The 35-foot-tall mural of Mellencamp was painted by artist Pamela Bliss, who has adorned buildings in downtown Indianapolis with murals of such notables as Reggie Miller and Kurt Vonnegut. Bliss spoke about her artwork in a 2017 interview on Hoosier History Live.

Ken also explains the origins of the stage name "Johnny Cougar" and the singer's decision to switch back to his small town, home town name.

So, whether you're having a Lonely Ol' Night or a Wild Night, whether your walls are Crumbling Down or you're just Not Running Anymore, you're sure to enjoy this Roadtrip with Ken. Check it Out!


History Mystery

This specimen in the Indiana State Museum represents an extinct species that was one abundant in Indiana and North America at large. What is the name of the bird? Courtesy Indiana State Museum.

Massive flocks of a type of bird frequently darkened the sky over Indiana during the 19th century. Once the most abundant bird in North America, it is now extinct in Indiana – and everywhere else. The last one left in the wild is thought to have been killed in southeastern Indiana in 1902.

The bird, which was native to the eastern half of the United States and Canada, was described by pioneers as trim, muscular, speedy and nomadic. The Indiana State Museum has a specimen of the extinct bird and has hosted exhibits about its former prevalence in the state.

Among the naturalists who documented the presence of immense flocks of the bird in the Midwest during the 1800s was John James Audubon, the famous ornithologist.

Question: What was name of the bird?

The call-in number is (317) 788-3314. Please do not call into the show until you hear Nelson pose the question on the air, and please do not try to win the prize if you have won any other prize on WICR during the last two months. You must be willing to give your name and address to our engineer and be willing to be placed on the air.

The prizes this week are two tickets to "The Holly and the Ivy" holiday organ concert on Dec.12 at Indiana Landmarks Center, courtesy of Indiana Landmarks, and two tickets to the James Whitcomb Riley Museum Home in Indianapolis, courtesy of the James Whitcomb Riley Museum Home.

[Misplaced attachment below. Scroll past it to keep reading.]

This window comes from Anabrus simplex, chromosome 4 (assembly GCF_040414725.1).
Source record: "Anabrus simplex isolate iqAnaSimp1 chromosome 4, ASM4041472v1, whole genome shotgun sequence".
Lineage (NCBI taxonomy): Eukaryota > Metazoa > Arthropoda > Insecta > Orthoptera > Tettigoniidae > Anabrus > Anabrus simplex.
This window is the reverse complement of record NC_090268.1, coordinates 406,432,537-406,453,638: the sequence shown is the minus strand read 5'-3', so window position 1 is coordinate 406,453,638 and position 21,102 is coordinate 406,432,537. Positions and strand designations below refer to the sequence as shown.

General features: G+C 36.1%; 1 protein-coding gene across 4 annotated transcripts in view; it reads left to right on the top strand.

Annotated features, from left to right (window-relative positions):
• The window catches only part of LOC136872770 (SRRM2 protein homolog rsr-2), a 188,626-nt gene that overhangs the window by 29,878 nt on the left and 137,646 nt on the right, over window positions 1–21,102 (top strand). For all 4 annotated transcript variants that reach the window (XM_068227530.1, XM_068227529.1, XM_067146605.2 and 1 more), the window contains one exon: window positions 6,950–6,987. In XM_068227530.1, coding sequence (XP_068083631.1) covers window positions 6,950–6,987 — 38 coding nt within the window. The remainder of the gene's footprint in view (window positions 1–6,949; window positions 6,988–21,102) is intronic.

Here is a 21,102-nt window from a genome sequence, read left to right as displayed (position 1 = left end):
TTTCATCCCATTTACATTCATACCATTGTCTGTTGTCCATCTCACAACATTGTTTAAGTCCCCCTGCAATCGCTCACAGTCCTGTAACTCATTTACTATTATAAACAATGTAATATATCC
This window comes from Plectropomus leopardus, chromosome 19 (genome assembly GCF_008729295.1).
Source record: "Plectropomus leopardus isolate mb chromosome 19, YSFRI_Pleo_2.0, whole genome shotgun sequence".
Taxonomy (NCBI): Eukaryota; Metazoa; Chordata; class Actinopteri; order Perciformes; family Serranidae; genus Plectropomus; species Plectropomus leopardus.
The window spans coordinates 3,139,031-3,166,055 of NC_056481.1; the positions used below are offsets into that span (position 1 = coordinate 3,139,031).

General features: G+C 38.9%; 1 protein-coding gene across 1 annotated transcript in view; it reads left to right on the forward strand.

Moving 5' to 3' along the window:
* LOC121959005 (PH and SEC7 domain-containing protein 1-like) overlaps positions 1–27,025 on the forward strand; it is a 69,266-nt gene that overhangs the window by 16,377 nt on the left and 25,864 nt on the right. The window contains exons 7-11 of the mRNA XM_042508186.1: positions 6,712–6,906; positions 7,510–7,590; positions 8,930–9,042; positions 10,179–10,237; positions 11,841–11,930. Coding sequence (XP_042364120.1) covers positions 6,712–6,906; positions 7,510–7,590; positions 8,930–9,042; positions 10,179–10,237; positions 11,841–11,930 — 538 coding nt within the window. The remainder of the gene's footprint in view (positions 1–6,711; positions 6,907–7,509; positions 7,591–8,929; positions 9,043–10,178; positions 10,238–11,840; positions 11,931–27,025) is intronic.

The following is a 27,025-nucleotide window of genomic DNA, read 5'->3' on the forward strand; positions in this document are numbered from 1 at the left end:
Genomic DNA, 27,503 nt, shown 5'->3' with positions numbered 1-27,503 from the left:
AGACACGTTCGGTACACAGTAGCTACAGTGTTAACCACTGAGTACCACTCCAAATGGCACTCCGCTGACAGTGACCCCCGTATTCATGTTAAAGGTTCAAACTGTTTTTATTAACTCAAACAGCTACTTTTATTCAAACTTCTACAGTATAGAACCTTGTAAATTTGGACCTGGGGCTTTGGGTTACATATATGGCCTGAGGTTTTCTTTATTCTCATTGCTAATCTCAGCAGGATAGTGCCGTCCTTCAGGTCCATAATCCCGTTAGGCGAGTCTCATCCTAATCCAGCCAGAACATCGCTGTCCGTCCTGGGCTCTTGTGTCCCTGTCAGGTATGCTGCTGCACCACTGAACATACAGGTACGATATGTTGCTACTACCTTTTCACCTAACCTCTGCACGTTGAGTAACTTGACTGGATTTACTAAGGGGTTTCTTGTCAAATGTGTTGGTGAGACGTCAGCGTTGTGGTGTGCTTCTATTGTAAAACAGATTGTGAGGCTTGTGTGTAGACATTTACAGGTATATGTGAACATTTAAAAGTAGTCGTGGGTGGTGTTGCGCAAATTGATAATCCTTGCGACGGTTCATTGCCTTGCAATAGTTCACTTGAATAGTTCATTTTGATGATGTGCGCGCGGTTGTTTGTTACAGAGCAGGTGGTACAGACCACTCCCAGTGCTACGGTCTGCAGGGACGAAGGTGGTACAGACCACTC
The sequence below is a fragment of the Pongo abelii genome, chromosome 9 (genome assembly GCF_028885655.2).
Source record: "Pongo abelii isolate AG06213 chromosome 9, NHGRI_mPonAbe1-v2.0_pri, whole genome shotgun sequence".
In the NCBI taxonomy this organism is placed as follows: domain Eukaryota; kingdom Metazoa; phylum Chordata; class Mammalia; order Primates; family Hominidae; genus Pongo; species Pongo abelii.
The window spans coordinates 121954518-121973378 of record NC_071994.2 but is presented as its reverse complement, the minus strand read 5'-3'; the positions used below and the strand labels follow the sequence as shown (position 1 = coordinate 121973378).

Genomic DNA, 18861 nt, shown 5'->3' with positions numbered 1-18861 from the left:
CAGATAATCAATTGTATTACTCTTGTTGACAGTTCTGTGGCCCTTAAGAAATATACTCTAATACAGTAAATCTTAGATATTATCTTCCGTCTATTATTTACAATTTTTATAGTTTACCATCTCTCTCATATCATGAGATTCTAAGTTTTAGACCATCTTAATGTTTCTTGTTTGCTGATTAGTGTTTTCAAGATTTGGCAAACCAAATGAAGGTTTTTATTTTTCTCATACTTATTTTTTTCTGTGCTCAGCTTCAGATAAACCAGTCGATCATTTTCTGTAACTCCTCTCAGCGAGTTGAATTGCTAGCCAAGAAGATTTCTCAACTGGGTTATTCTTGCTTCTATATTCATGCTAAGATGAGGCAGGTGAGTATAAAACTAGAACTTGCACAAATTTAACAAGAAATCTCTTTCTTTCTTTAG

Nelson Price, host and historian
Molly Head, producer/general manager, (317) 927-9101
Michael Armbruster, associate producer

Cheryl Lamb, administrative manager
Richard Sullivan, senior tech consultant
Pam Fraizer, graphic designer
Garry Chilluffo, special events consultant

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November 23 2019 - coming up

Eugene V. Debs: Hoosier Socialist, five-time presidential candidate

Early campaign poster for Terre Haute native Eugene V. Debs, who advocated for many labor reforms, including 40-hour workweeks and anti-child labor laws, that were regarded as radical at the time.

In 1920, he was in prison while running the final of his five campaigns for U.S. president. Terre Haute native Eugene V. Debs, the leader of the Socialist Party of America, won nearly one million votes during that unusual campaign.

Hailed by many as the "champion of the American worker" - and denounced by others as an agitator - Debs (1855-1926) advocated nearly all of his life for many labor reforms, including 40-hour workweeks and anti-child labor laws, that were regarded as radical then. Today, the reforms often are taken for granted.

Before his rise to national fame for his organizational role in the Pullman Strike of 1894, Debs had formed the American Railway Union, the first industrial union in the country.

The Eugene V. Debs Museum is located in the Terre Haute home that Debs and his wife built in 1890. Debs still owned the home at the time of his death in 1926. Courtesy Eugene V. Debs Museum Home.He lived in Terre Haute for most of his life, with exceptions including his stint in the Atlanta Federal Penitentiary. A pacifist, he was imprisoned for speaking out against American involvement in World War I. Debs was freed on Christmas Day in 1921 by Warren G. Harding, who had been one of his opponents in the 1920 presidential race.

To explore the life and impact of Debs, the son of French immigrants who quit school as a teenager to take grueling jobs on railroads, Nelson will be joined by two studio guests:

  • Allison Duerk, director of the Eugene V. Debs Museum Home in Terre Haute. The museum is in the Victorian-era home where Debs lived with his wife, Katherine, beginning in 1890.
  • And Kim Hood Jacobs, co-producer of a new documentary by WFYI-TV/Channel 20, The Revolutionist: Eugene V. Debs, which can be viewed for free at The documentary emphasizes that no social safety net existed for workers and their families when Debs began crusading on their behalf during the Industrial Age.

He may be best remembered for one of his statements during his trial for violating sedition laws during World War I:

"While there is a lower class, I am in it. While there is a criminal element, I am of it. And while there is a soul in prison, I am not free."

© 2019 Hoosier History Live. All rights reserved.